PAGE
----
A passphrase is a string containing multiple words that is used to authenticate a user on a computer system. It may be used in combination with a username to create a login or may be required separately for additional authentication.

The words password and passphrase are sometimes used synonymously, but they have different meanings. By definition, a passphrase must contain a phrase that includes multiple words, while a password may only have a minimum length of six or eight characters. There is no universal required length for a passphrase, but a typical passphrase is 20 to 30 characters in length.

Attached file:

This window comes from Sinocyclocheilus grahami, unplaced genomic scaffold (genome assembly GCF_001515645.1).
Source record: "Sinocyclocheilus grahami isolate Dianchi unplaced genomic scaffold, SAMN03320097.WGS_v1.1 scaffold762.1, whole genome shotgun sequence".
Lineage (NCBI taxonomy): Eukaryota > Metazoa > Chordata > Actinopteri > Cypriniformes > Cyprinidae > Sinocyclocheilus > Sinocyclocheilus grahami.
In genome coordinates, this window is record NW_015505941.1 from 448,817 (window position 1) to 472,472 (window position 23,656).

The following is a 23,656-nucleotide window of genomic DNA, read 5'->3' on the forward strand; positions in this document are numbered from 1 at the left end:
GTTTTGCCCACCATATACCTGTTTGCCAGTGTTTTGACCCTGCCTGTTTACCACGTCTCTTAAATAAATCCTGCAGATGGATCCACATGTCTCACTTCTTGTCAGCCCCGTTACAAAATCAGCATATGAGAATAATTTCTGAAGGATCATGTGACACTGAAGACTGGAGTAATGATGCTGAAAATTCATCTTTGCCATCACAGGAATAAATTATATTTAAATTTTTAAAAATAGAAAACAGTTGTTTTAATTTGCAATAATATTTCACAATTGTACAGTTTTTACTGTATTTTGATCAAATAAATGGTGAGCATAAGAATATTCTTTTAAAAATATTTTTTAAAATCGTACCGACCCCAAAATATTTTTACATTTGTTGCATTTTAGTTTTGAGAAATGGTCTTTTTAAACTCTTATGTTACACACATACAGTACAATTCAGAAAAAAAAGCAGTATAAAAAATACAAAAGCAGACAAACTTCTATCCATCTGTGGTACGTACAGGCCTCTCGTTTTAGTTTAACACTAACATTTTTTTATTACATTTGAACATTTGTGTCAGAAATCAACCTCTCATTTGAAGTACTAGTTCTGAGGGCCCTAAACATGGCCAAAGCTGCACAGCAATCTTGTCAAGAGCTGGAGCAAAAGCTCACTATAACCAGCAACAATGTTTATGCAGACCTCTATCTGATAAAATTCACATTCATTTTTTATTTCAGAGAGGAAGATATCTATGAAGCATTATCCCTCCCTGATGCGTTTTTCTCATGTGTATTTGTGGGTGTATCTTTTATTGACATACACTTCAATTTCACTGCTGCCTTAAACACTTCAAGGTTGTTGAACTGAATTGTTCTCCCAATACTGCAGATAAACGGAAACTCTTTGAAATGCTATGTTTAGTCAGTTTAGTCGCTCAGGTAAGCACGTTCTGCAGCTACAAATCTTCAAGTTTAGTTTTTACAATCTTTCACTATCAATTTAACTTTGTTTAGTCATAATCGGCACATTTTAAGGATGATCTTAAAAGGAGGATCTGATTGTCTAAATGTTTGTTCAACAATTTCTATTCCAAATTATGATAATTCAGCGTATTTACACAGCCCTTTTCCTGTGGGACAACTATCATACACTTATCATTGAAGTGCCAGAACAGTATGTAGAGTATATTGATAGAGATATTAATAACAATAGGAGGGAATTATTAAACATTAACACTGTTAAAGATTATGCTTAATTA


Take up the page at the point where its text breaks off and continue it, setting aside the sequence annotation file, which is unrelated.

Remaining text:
Since passphrase are usually longer than passwords, they are generally more secure. However, they can be less secure if common phrases are used within the passphrase. Examples of insecure phrases include song lyrics, common sayings, and well-known quotes. Strong passphrases include strings that are not dictionary words and contain special characters, such as ampersands, commas, and periods. A good passphrase should be unique but be easy to remember.

NOTE: As long as a system does not limit the length of your password, you can use a passphrase instead of a password.

Updated October 9, 2015

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